December 1, 2018 / 6:13 PM / 17 days ago

South American final in Madrid is a one-off, says Infantino

BUENOS AIRES, (Reuters) - - The decision to play the South American Copa Libertadores final between River Plate and Boca Juniors in Madrid should not signal the start of a new trend, FIFA President Gianni Infantino said on Saturday.

FILE PHOTO: Soccer Football - Copa Libertadores Final - Second leg - River Plate v Boca Juniors - Antonio Vespucio Liberti Stadium, Buenos Aires, Argentina - November 24, 2018 General view of River Plate's fans inside the stadium before the match REUTERS/Marcos Brindicci/File Photo

The Buenos Aires derby will be the first major continental final to be played outside its home region, leading to speculation that other domestic and international competitions could follow suit.

Spain’s La Liga wants to stage a regular season match between Barcelona and Girona in Miami but has run into fierce opposition including from FIFA itself.

“Football is based on national associations who play their competitions in their countries and continental competitions who play on their continents and then FIFA who can play its competitions everywhere,” Infantino said.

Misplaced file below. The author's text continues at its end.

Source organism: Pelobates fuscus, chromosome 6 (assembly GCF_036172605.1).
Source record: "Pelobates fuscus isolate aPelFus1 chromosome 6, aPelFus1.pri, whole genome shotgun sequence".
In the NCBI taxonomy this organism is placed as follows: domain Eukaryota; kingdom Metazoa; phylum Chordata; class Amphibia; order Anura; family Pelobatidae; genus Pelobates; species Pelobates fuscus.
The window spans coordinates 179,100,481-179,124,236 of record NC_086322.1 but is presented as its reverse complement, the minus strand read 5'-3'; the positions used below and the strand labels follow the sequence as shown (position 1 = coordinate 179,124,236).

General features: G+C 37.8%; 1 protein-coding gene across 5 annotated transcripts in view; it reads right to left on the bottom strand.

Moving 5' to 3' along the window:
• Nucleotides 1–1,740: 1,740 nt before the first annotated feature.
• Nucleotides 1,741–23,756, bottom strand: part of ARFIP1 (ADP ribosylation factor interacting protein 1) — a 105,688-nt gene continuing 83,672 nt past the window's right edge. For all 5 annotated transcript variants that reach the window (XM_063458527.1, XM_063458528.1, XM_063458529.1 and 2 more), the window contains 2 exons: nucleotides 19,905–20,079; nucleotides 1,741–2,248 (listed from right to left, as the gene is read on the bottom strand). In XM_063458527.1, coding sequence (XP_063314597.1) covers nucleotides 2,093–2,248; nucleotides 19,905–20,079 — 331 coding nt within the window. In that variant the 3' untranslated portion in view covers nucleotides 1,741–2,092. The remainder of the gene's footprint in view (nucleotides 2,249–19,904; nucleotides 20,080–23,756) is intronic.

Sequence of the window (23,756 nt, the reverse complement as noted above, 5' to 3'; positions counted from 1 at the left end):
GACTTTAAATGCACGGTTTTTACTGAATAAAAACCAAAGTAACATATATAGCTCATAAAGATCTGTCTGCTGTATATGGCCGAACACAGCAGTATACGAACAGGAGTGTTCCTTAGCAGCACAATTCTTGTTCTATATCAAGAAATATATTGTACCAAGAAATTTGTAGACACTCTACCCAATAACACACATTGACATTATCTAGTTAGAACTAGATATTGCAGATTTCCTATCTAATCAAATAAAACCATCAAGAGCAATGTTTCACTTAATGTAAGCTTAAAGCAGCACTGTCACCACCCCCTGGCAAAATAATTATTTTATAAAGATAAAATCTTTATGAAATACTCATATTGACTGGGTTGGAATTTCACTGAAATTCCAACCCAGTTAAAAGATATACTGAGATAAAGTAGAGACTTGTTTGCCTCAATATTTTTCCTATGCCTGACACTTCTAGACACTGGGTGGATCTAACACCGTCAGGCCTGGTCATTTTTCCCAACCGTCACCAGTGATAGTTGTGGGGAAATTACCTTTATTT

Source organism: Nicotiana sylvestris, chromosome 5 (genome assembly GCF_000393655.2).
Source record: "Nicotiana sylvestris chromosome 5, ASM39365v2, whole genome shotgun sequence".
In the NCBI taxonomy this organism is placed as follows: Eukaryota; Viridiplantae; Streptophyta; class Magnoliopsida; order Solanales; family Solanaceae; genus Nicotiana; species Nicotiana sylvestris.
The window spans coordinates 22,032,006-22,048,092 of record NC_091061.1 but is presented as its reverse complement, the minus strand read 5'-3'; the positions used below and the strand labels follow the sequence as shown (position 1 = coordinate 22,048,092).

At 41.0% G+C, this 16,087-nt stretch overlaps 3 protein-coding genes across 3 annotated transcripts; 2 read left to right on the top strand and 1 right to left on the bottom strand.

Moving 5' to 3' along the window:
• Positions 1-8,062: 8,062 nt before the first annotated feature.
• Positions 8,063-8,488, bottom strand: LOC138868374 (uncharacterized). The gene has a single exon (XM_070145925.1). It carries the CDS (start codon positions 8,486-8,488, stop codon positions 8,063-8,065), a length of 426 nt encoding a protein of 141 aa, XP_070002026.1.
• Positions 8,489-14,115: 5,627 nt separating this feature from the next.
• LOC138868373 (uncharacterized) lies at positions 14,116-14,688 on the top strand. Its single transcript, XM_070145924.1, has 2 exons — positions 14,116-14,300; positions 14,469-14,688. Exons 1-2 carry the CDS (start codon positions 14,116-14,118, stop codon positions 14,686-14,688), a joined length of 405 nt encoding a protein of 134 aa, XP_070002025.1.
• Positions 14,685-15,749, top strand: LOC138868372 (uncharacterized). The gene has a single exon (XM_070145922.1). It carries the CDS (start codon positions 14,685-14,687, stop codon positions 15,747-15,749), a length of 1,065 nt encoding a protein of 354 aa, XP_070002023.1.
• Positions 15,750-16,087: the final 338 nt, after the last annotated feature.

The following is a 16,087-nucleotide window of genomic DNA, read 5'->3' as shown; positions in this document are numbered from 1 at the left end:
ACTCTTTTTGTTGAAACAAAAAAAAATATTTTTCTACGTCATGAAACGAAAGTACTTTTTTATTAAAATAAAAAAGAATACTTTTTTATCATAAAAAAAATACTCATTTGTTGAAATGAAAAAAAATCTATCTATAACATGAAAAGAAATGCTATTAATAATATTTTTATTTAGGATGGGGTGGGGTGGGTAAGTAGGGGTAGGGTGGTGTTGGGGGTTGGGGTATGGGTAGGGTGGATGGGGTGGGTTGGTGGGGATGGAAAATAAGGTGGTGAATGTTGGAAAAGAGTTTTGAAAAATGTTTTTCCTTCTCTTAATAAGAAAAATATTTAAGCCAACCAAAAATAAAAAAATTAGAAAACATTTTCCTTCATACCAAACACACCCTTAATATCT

“This is one of the strengths of football we should protect.”

The second leg of the final between River Plate and Boca Juniors was postponed on Nov. 24 after the Boca team bus was attacked and players injured as it approached River’s Monumental stadium.

Another attempt to play the following day also failed as the game was again called off.

“This is an exceptional situation,” added Infantino, who was at the stadium. “A game which already has a huge rivalry couldn’t be played.” However, he supported CONMEBOL’s decision on this occasion.

“Football must always carry on, to not play a game is always a defeat,” he said, speaking at a news conference during the G20 summit.

He suggested the incidents would not affect Argentina’s bid to host the 2030 World Cup along with Uruguay and Paraguay.

“The decision for the 2030 World Cup will be taken in around four years and there is a lot of time to work,” he said.

“It’s not the only game in the world where this has happened.....I remember a derby in Zurich where the match had to be stopped because of violence in the stadium.”

“I really wanted to see this Superclasico, a game that any supporter wants to see once their life...and I left very sad,” Infantino said.

Reporting by Brian Homewood, editing by Ed Osmond

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